That 1.5 hours saved is real time that he can spend with his family, with his friends, on his hobbies, or writing content for Thriving Millionaires. And when taken yearly over the course of the useful life of the mower (I’ll take a stab in the dark and say riding mowers last 6 years) – what Patrick really bought was 468 hours of time. And $2000 for 468 hours given back comes to less than $4.50 per hour.

I don’t know about you, but I’d be willing to pay $4.50 for an extra hour with my family or friends!

Annualized Net Cost

When Patrick described the transactions of buying and selling his old lawn mower, he mentioned, almost in passing, that he ended up paying about $75 per year for use of the mower. While I don’t know the exact details of his transaction, let’s assume he purchased the mower for $900 and sold it for $750. That $150 of value that came out of the mower over two years gets you to the $75 per year for use of the mower.

Most people would see this transaction as paying $900 for the old mower, and decide how to justify the purchase of a $900 mower. However, when you take into account how long you plan to own an item and the potential re-sale value, you can calculate the annualized net cost of an item.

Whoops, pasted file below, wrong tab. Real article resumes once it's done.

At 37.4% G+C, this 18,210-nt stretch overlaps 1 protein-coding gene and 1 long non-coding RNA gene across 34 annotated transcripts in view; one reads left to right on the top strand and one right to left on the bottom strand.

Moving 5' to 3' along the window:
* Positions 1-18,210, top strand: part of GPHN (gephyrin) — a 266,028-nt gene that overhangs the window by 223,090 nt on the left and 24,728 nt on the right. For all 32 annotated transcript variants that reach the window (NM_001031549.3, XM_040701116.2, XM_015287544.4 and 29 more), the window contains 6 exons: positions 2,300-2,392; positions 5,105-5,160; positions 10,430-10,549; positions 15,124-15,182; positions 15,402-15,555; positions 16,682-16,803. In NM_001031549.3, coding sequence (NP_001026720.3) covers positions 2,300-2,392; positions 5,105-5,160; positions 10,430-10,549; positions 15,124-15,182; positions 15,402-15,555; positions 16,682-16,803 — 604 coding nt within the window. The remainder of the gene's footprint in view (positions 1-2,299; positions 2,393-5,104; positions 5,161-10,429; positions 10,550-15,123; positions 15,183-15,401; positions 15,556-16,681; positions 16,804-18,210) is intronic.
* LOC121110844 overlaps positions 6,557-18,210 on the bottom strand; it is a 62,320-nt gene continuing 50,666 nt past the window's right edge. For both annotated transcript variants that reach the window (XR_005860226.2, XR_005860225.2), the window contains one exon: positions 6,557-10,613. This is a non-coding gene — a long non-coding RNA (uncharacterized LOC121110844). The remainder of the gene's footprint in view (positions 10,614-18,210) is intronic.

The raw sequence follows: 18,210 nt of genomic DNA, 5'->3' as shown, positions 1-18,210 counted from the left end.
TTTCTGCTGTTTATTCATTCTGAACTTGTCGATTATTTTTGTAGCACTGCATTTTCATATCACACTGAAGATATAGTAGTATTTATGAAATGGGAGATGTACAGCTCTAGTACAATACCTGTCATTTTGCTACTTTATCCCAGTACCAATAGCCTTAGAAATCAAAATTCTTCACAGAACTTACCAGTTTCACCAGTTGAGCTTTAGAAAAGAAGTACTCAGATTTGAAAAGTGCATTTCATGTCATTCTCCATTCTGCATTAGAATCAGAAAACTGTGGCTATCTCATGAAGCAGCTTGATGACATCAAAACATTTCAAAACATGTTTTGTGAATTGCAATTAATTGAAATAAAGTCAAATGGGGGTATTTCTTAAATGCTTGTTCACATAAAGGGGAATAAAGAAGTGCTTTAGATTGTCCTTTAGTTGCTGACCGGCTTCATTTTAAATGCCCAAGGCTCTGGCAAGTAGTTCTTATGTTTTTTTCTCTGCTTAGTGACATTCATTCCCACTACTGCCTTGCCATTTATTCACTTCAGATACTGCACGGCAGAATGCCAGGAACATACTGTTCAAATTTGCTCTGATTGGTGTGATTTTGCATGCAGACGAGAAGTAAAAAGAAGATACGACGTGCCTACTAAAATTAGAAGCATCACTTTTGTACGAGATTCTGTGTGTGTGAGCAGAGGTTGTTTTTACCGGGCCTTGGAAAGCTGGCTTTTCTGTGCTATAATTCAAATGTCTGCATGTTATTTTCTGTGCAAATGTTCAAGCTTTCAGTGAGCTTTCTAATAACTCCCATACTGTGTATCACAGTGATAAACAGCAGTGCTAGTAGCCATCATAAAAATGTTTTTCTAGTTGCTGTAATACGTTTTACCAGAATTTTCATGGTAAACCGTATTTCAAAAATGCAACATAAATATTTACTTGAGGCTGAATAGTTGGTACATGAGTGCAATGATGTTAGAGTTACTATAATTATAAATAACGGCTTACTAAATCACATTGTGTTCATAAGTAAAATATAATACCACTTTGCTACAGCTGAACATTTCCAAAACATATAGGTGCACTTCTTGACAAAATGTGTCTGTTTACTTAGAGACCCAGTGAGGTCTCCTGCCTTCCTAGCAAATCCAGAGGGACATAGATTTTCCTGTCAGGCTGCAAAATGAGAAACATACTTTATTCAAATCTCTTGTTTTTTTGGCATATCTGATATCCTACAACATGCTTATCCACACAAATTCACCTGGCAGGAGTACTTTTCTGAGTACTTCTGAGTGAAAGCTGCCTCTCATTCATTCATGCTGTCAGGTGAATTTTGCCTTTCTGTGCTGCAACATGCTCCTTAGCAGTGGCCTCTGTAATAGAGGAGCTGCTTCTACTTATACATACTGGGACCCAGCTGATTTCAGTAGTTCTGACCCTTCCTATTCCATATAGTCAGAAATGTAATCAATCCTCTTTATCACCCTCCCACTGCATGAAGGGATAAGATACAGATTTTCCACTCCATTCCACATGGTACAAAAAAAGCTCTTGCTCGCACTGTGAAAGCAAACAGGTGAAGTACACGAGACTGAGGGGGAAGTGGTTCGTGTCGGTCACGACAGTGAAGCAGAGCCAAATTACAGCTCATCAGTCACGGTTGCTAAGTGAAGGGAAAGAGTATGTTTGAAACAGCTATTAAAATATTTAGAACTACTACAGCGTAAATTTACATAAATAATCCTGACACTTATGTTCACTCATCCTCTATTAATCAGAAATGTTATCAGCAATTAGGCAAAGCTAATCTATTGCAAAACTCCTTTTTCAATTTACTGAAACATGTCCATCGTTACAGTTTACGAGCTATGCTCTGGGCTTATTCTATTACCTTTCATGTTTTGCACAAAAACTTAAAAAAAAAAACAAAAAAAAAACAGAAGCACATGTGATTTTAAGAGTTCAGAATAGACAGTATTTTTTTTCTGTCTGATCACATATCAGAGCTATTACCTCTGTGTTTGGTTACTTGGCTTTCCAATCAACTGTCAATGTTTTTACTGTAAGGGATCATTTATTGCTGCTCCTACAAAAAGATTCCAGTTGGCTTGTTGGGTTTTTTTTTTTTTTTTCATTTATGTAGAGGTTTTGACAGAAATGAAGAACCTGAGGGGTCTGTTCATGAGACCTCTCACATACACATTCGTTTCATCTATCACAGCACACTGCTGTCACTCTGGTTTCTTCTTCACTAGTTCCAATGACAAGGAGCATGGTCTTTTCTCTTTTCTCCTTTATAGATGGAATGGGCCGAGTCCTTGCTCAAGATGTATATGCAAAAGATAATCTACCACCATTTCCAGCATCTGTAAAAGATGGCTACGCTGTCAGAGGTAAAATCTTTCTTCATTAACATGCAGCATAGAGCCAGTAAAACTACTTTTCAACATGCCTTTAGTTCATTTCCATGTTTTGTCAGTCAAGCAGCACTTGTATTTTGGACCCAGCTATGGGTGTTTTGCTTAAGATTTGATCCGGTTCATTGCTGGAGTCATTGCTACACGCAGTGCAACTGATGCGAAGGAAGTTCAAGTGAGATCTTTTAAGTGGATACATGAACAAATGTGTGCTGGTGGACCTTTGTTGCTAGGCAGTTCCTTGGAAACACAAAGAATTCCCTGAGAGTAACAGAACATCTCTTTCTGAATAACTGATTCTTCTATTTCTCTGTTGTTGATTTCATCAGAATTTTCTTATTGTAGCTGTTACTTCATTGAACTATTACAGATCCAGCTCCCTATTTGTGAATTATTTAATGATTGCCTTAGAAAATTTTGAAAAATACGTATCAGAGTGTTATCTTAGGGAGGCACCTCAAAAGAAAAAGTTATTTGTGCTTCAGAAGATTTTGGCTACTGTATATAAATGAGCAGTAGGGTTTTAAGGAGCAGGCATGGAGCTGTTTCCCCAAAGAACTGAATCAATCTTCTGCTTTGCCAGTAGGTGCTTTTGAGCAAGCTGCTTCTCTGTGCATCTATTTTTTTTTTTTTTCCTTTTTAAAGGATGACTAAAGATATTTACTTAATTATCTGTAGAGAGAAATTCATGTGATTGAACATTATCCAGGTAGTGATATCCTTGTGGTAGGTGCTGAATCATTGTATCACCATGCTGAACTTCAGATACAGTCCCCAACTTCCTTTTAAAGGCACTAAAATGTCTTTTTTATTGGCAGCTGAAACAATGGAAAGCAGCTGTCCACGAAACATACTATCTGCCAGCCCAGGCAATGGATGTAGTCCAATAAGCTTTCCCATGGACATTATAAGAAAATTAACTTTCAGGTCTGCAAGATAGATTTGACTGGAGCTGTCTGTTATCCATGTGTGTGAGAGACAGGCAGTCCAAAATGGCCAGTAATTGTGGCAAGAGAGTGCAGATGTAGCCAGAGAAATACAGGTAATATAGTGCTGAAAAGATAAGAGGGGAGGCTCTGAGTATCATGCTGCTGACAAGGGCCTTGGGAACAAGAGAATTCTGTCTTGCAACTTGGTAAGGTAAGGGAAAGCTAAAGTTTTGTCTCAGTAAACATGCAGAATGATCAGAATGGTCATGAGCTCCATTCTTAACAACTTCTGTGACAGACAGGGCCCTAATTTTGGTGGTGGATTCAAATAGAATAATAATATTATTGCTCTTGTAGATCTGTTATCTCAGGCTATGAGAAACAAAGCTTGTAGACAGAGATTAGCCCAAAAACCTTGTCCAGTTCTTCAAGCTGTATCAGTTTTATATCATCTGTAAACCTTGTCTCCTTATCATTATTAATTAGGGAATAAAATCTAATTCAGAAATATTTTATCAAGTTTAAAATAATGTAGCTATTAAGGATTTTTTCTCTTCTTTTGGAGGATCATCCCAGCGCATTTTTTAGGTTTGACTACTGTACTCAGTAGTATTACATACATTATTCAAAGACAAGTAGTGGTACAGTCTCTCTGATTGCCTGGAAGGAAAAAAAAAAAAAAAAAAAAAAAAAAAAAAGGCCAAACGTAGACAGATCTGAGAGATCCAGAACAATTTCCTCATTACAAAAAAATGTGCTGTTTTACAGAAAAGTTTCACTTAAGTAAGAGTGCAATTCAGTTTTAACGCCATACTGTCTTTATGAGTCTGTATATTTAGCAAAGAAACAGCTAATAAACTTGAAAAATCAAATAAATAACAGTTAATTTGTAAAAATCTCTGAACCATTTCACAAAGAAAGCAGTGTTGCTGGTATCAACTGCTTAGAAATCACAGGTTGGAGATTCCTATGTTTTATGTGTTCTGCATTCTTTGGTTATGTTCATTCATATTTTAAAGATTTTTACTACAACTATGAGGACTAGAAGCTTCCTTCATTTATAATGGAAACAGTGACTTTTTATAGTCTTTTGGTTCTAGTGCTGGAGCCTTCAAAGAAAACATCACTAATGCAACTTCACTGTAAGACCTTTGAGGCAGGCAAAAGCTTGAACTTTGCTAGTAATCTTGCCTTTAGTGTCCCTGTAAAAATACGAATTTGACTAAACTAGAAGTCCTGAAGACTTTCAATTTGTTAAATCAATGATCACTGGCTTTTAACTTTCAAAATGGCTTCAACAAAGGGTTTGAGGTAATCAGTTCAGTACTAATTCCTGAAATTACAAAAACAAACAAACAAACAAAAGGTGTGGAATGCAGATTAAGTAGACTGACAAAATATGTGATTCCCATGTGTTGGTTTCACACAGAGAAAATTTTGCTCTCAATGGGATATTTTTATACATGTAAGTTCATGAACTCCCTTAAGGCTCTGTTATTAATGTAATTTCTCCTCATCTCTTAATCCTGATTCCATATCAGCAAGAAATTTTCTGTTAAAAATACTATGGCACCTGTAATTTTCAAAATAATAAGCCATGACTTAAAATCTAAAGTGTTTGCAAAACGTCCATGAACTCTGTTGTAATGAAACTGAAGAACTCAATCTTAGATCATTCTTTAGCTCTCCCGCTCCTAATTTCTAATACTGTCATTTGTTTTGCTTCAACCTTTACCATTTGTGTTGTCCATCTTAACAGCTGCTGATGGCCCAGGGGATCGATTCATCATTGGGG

This concept can be applied well beyond the world of lawn mowers.

For example, if you’re in the market to make a car purchase, you can view buying the car as a $15,000 expenditure. Or, if you plan to sell the car in 3 years, and expect to get $10,000 for the car when you sell it – you can view buying the car as paying about $1,700 per year for use of the vehicle.

But it isn’t all about things with engines – you can think through this lens with much smaller purchases as well. Say you were planning on buying a $70 pair of jeans that you thought you’d wear for 24 months. At the end of the year, you plan to donate the jeans to a charity and take a $30 deduction on your taxes (or sell to a used clothing store). This deduction could take ~$7 off your tax bill, which would mean your annualized net cost for these jeans would be $31.50 – or $2.63 per month.

I’m not suggesting you use this logic to justify every purchase your heart desires to make, but it’s worth thinking about when this mindset can be constructively applied to think differently about purchases – especially when you’re investing in areas of your life that matter!